Regarding my support for an Amnesty International petition for a public inquiry into G20 security, Mary Alice commmnted in Facebook as follows:
This needs more explanation — Whose freedoms? whose securities? Right to protest peaceably, yes. Rights to vandalize, infiltrating legitimate groups? Individuals guilty by association , or after the fact. How can police determine on the spot who is guilty of what? That is for the court. This is a huge issue and definitely a dark spot in Canadian history. I support the law officers doing their best in a bad situation.
… To which I replied at some length. It’s a bit of a rehash of my previous G20 posts where I haven’t quite yet clearly expressed myself. But the blog being insatiable, I reprise my reply here (with some minor adjustments) in case I’ve hit it more squarely this time …
There is no question, now, or ever, that the violent G20 protesters were in the wrong. They were in the wrong because their actions violated the civil rights of others. There is no right to vandalize, no right of assault or battery.
But this does not mean we can allow wholesale abandonment of civil rights, on the off-chance that someone might commit a crime. Police must maintain order and administer justice in a manner that is respectful of the civil rights of citizens, just as citizens must respect the proper role of the police, and the civil rights of each other.
Nevertheless, it is not for the police to determine who is guilty of what, whether on the spot or not. It is up to them to build cases, and to prefer charges where it is appropriate to do so. The determination of guilt is a matter for a competent court. Until such a court so rules, everyone is entitled to be presumed innocent. This is a critical point.
Police do not have the right to stop just anyone in the vicinity of a peaceful gathering and search them, and make them justify their reason for being there, or take them away to the slammer, just ’cause they’re there, or taking pictures, or whatever else offends them. They may have apprehended some violent miscreants, but the bulk of the detainments were just for being there, where they had a lawful right to be.
And, when detained, people have a right to be promptly told of the reasons for it, which on the whole they were not, and given access to legal representation, which again they apparently were not. On top of all this, people were penned like cattle in inhumane conditions for many many long hours. This treatment is what we might expect from a military junta, such as in Burma/Myanmar, not Canada.
It is essential that people must be able to assemble peacefully, and speak their minds against the government without reprisal, regardless of whether any of us like or agree with what they might want to say. Just as it is wrong for protesters to violate people’s rights, it is wrong for police to do so. Police actions here wrongly silenced the voices of many thousands of peaceful demonstrators who were trying to exercise their lawful and important right to have their say.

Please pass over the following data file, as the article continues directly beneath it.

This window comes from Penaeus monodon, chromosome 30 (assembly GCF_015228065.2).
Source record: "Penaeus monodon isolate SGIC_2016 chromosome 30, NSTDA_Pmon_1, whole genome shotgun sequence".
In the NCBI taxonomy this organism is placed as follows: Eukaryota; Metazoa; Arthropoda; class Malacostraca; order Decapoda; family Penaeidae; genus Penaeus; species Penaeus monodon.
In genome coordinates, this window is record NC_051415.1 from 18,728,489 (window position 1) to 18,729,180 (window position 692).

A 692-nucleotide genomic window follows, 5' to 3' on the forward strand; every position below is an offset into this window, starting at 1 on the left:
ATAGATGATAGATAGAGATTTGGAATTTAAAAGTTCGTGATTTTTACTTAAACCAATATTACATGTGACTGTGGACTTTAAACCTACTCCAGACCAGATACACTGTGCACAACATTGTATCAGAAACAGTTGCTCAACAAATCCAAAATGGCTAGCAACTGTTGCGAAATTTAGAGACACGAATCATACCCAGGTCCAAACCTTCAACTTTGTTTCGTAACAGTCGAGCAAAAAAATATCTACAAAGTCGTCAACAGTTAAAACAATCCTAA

The anarchistic protesters answer to no one, and we have primarily only the police to help keep them in line. But the government/police are supposed to answer to us, and it is our job to keep them in line.
Once the government/police, in whom we entrust such enormous power, fail to respect the fundamental rights they’re supposed to uphold, we are in grave danger of becoming a police state. When they cross the line, it is like our immune system turning against us — it is society’s equivalent of cancer, and society will grievously suffer for it. We must hold them to the very highest standard.
In addition, when government/police cross the line, they interfere with their/our ability to hold other wrong-doers to account — any violation of Charter rights by police will impede ensuing prosecutions, meaning that the miscreants will basically just get away with it because the police weren’t doing their job properly. Rights violations and high-handedness by police also incite further unrest, disrespect of authority, even fostering breakdown of that authority, and further violence. It is a destructive spiral.
The call for an inquiry is for these things to be sorted out, to document what happened, and what went wrong (or right), and determine better what to do in future.
I cannot emphasize strongly enough that this is not about “not supporting the police” in doing their difficult job. It’s a false choice. It’s about supporting freedom and justice. We can support all the not-wrongful police actions, and their commitment and dedication — without giving them a blank cheque. And we can at the same time, without any shred of contradiction, support all the not-wrongful protester actions — without giving them a blank cheque either.
We must recognize that both police and protesters, when operating within the boundaries of the Charter of Rights and Freedoms and rule of law based on this, both are essential elements working in partnership in our free democracy.